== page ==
frequency increases, resulting in a time delay. Consequently, frequency components
with large negative phase shifts (high frequencies) arrive at the listener's ear
later than signals undergoing small phase shifts (low frequencies). The resultant
signal is distorted in the time domain to the listener's ear. Audio material containing
sharp transients (e.g., percussive and plucked sounds such as drums, guitar, piano,
and harpsichord, etc.) suffers the most from this phenomenon, making it seem unfocused,
In order to address these problems inherent in basic loudspeaker design, BBE Sound,
Inc. has developed a circuit that has 2 primary functions. The first adjusts the
phase relationships of the low, mid, and high frequencies. Since a loudspeaker's
natural tendency is to add progressively longer delay times to higher frequencies,
the BBE¬ circuit adds progressively longer delay times to lower frequencies.
This creates a kind of "mirror" curve to the time delay curve created
in the speaker and neutralizes its distorting effect.
The second major element in BBE¬ sound processing is the augmentation of the
higher and lower frequencies. Loudspeakers tend to be less efficient in their
extreme treble and bass ranges. Most sound-reproducing systems include a circuit
for boosting high and low frequencies, showing an accepted awareness of the loudspeaker's
efficiency problem. BBE¬ sound processing, however, provides a dynamic, program-driven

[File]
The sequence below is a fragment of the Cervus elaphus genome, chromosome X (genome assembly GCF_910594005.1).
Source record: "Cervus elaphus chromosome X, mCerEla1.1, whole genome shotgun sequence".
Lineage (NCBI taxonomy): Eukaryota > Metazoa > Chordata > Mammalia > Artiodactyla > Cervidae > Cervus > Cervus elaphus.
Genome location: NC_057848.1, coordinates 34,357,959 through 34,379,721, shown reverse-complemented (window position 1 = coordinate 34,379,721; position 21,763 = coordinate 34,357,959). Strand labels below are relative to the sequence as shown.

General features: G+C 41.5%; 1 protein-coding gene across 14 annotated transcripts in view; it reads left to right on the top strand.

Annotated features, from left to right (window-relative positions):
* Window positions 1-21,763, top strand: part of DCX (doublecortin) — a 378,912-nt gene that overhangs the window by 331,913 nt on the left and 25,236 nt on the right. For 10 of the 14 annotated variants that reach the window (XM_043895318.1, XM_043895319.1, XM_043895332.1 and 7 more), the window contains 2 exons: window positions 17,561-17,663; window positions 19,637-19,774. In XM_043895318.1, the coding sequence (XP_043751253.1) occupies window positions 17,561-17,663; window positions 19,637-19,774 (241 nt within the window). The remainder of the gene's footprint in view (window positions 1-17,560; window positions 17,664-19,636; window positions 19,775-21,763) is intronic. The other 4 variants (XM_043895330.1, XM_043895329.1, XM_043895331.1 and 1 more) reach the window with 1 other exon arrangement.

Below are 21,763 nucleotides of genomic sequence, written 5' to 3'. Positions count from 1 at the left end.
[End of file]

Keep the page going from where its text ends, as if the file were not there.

augmentation which combines with the phase compensation feature to restore the
brilliance and clarity of the original live sound. The result is, as one professional
journalist phrased it, "The most hearable advance in audio technology since
high fidelity itself!"
The Benefits of BBE¬ Technology
With BBE¬ sound processing technology, music has great "live presence."
Highs are clearer, naturally brilliant and more finely detailed. Lows are tight,
well defined, and harmonically rich.
Electric and acoustic guitars have sparkle, clarity, and definition. BBE¬
sound processing brings out the harmonic complexity and bite significantly increases
cutting power. Each note of a chord becomes more distinct. Brings your guitar
out of the "mud."
Keyboards and synthesizers take on new realism. Percussive and plucked sounds
are clear and sharp, chords are rich and full-textured, each note in the chord
retains its integrity.
Electric & acoustic basses take on that rich, earthy "CD" sound.
Five string players love what it does to the "B" string. Extremely tight,
punchy bottom end with all the presence, clarity and bite of the top end.
Vocals cut through the amplified instrument so you can be heard better. Lyrics
of the sound are no longer "buried in the mix".
Recording studios, home and professional, on individual tracks, multi-track down
to 2 track, cassette duplication and mastering, BBE¬ sound processing brings
out the full spectrum of sound. Mixes are fresh and sparkly. BBE¬ sound processing
expands the spatial dimension of stereo reverb and chorus.
BBE¬ sound processing will give you enough sparkle to restore instrument clarity
or increase vocal intelligibility without appreciably adding level.